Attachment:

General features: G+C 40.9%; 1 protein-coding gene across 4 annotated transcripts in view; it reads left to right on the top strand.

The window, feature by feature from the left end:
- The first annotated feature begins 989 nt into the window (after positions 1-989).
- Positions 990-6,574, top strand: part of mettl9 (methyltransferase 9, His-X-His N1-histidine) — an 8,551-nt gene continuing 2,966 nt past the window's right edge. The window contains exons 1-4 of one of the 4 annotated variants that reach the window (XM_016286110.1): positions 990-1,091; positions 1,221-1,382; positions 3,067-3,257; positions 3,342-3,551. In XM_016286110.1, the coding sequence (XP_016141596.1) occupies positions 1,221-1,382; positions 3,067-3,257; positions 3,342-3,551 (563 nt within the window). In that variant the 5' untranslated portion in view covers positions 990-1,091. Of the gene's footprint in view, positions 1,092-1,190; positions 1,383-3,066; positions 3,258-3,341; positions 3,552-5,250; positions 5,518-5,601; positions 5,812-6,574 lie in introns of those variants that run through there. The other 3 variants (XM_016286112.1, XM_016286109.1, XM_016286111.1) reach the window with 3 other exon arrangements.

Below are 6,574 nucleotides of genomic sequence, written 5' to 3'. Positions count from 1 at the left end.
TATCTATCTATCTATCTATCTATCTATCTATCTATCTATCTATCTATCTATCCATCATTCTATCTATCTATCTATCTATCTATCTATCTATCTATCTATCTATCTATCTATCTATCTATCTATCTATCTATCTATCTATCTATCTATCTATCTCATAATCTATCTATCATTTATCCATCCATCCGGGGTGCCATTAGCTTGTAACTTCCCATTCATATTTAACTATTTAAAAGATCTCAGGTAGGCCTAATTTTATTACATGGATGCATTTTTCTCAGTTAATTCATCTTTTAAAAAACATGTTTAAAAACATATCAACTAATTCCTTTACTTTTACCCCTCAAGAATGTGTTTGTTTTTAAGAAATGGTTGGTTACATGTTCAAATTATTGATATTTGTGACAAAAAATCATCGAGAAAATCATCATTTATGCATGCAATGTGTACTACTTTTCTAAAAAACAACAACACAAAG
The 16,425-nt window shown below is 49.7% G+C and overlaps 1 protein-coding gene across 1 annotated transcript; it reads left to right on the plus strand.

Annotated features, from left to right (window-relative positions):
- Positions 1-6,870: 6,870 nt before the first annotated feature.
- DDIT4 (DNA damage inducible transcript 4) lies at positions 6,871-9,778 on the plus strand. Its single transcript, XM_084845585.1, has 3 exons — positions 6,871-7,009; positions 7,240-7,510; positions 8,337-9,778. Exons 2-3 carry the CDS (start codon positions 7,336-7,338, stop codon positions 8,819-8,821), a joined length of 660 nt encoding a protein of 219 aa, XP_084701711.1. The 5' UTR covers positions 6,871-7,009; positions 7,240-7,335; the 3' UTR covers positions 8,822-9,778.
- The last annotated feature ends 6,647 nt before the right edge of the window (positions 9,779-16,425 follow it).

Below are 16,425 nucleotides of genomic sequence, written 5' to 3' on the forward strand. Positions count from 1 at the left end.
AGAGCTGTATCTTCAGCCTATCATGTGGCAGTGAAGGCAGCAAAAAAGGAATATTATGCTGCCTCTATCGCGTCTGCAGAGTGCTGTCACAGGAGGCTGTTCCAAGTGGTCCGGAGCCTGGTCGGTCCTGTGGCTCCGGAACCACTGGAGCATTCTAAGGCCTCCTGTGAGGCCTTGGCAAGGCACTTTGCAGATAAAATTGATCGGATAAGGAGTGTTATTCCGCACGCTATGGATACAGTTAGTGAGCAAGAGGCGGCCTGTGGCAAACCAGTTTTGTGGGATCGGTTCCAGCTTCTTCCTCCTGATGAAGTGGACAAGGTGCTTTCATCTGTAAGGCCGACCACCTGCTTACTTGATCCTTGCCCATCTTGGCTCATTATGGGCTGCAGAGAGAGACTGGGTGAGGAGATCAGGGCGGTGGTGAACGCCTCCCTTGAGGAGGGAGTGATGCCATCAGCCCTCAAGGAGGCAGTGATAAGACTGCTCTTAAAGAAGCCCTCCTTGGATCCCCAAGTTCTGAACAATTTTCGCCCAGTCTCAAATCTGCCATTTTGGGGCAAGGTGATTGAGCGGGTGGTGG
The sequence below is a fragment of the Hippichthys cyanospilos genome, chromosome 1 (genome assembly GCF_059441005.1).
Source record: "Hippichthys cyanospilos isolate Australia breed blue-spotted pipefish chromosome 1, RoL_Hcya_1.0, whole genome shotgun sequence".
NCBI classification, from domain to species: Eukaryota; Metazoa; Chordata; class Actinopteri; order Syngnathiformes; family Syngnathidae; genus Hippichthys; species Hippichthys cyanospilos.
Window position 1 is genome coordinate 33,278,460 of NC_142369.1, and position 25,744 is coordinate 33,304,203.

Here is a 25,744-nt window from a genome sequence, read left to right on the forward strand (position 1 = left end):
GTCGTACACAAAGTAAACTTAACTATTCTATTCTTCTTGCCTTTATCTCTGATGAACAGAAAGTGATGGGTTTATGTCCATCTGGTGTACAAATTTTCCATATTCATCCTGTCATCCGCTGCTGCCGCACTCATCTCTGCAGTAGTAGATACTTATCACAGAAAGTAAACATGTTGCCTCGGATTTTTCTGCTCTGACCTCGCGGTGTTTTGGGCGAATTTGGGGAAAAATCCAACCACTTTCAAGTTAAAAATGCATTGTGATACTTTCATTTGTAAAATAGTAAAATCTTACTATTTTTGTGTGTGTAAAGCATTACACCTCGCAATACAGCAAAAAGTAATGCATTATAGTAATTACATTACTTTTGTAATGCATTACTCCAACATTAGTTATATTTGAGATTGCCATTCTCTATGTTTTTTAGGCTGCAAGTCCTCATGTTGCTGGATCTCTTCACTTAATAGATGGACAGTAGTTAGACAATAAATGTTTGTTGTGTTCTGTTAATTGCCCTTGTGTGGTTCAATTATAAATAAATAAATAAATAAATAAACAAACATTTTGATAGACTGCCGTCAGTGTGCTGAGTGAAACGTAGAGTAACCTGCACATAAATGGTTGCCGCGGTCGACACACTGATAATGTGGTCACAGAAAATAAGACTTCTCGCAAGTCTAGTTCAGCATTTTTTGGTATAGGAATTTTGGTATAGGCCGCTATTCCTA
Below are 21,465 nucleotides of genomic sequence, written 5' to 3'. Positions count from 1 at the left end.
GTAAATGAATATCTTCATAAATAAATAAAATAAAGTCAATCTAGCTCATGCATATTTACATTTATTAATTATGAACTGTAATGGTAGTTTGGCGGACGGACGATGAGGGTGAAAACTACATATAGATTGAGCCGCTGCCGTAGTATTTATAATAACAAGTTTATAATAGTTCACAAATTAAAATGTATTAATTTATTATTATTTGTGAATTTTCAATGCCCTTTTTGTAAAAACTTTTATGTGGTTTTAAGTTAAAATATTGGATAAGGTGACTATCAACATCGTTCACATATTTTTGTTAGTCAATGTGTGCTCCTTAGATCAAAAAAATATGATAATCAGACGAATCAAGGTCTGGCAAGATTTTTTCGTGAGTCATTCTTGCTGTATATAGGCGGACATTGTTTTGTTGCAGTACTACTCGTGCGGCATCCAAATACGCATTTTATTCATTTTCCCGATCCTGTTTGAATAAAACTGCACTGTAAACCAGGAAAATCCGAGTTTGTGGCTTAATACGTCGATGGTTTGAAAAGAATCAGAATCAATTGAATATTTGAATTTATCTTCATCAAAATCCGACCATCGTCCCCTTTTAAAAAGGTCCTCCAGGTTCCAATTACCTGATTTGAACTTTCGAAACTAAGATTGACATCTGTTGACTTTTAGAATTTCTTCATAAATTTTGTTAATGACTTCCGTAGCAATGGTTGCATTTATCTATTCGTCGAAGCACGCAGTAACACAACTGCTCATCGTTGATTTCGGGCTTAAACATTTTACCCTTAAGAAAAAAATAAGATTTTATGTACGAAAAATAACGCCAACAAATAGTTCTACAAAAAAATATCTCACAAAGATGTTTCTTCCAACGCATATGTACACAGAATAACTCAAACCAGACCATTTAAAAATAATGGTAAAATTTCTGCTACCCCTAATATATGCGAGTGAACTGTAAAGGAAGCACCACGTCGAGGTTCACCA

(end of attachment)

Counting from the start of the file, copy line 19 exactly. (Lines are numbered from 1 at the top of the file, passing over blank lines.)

GTCGTACACAAAGTAAACTTAACTATTCTATTCTTCTTGCCTTTATCTCTGATGAACAGAAAGTGATGGGTTTATGTCCATCTGGTGTACAAATTTTCCATATTCATCCTGTCATCCGCTGCTGCCGCACTCATCTCTGCAGTAGTAGATACTTATCACAGAAAGTAAACATGTTGCCTCGGATTTTTCTGCTCTGACCTCGCGGTGTTTTGGGCGAATTTGGGGAAAAATCCAACCACTTTCAAGTTAAAAATGCATTGTGATACTTTCATTTGTAAAATAGTAAAATCTTACTATTTTTGTGTGTGTAAAGCATTACACCTCGCAATACAGCAAAAAGTAATGCATTATAGTAATTACATTACTTTTGTAATGCATTACTCCAACATTAGTTATATTTGAGATTGCCATTCTCTATGTTTTTTAGGCTGCAAGTCCTCATGTTGCTGGATCTCTTCACTTAATAGATGGACAGTAGTTAGACAATAAATGTTTGTTGTGTTCTGTTAATTGCCCTTGTGTGGTTCAATTATAAATAAATAAATAAATAAATAAACAAACATTTTGATAGACTGCCGTCAGTGTGCTGAGTGAAACGTAGAGTAACCTGCACATAAATGGTTGCCGCGGTCGACACACTGATAATGTGGTCACAGAAAATAAGACTTCTCGCAAGTCTAGTTCAGCATTTTTTGGTATAGGAATTTTGGTATAGGCCGCTATTCCTA